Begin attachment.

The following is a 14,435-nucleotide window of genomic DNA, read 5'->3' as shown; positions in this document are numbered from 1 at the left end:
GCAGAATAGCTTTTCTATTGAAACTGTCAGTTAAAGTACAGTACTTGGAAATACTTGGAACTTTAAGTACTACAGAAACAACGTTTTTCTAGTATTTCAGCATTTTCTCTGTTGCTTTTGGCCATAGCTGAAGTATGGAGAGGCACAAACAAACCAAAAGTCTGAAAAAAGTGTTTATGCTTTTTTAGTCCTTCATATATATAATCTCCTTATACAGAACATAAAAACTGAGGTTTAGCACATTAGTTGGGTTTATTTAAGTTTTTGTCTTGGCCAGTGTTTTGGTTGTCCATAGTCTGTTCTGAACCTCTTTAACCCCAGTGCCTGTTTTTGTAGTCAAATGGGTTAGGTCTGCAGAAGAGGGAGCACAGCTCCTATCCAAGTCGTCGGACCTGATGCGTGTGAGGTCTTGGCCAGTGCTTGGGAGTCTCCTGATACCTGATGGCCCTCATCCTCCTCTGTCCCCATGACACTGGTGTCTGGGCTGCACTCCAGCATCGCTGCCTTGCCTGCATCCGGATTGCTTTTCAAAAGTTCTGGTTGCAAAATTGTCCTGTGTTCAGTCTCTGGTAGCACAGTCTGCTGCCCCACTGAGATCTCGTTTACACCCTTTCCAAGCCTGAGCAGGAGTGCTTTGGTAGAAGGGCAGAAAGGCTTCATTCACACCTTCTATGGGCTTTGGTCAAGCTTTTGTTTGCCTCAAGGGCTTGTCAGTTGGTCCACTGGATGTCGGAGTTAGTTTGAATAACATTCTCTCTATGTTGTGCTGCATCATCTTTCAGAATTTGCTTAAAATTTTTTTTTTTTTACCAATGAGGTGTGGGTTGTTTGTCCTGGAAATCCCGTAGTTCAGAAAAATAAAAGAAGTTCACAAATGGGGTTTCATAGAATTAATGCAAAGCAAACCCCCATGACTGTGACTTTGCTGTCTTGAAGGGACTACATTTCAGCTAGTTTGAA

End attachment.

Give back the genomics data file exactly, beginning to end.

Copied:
The following is a 14,435-nucleotide window of genomic DNA, read 5'->3' as shown; positions in this document are numbered from 1 at the left end:
GCAGAATAGCTTTTCTATTGAAACTGTCAGTTAAAGTACAGTACTTGGAAATACTTGGAACTTTAAGTACTACAGAAACAACGTTTTTCTAGTATTTCAGCATTTTCTCTGTTGCTTTTGGCCATAGCTGAAGTATGGAGAGGCACAAACAAACCAAAAGTCTGAAAAAAGTGTTTATGCTTTTTTAGTCCTTCATATATATAATCTCCTTATACAGAACATAAAAACTGAGGTTTAGCACATTAGTTGGGTTTATTTAAGTTTTTGTCTTGGCCAGTGTTTTGGTTGTCCATAGTCTGTTCTGAACCTCTTTAACCCCAGTGCCTGTTTTTGTAGTCAAATGGGTTAGGTCTGCAGAAGAGGGAGCACAGCTCCTATCCAAGTCGTCGGACCTGATGCGTGTGAGGTCTTGGCCAGTGCTTGGGAGTCTCCTGATACCTGATGGCCCTCATCCTCCTCTGTCCCCATGACACTGGTGTCTGGGCTGCACTCCAGCATCGCTGCCTTGCCTGCATCCGGATTGCTTTTCAAAAGTTCTGGTTGCAAAATTGTCCTGTGTTCAGTCTCTGGTAGCACAGTCTGCTGCCCCACTGAGATCTCGTTTACACCCTTTCCAAGCCTGAGCAGGAGTGCTTTGGTAGAAGGGCAGAAAGGCTTCATTCACACCTTCTATGGGCTTTGGTCAAGCTTTTGTTTGCCTCAAGGGCTTGTCAGTTGGTCCACTGGATGTCGGAGTTAGTTTGAATAACATTCTCTCTATGTTGTGCTGCATCATCTTTCAGAATTTGCTTAAAATTTTTTTTTTTTTACCAATGAGGTGTGGGTTGTTTGTCCTGGAAATCCCGTAGTTCAGAAAAATAAAAGAAGTTCACAAATGGGGTTTCATAGAATTAATGCAAAGCAAACCCCCATGACTGTGACTTTGCTGTCTTGAAGGGACTACATTTCAGCTAGTTTGAA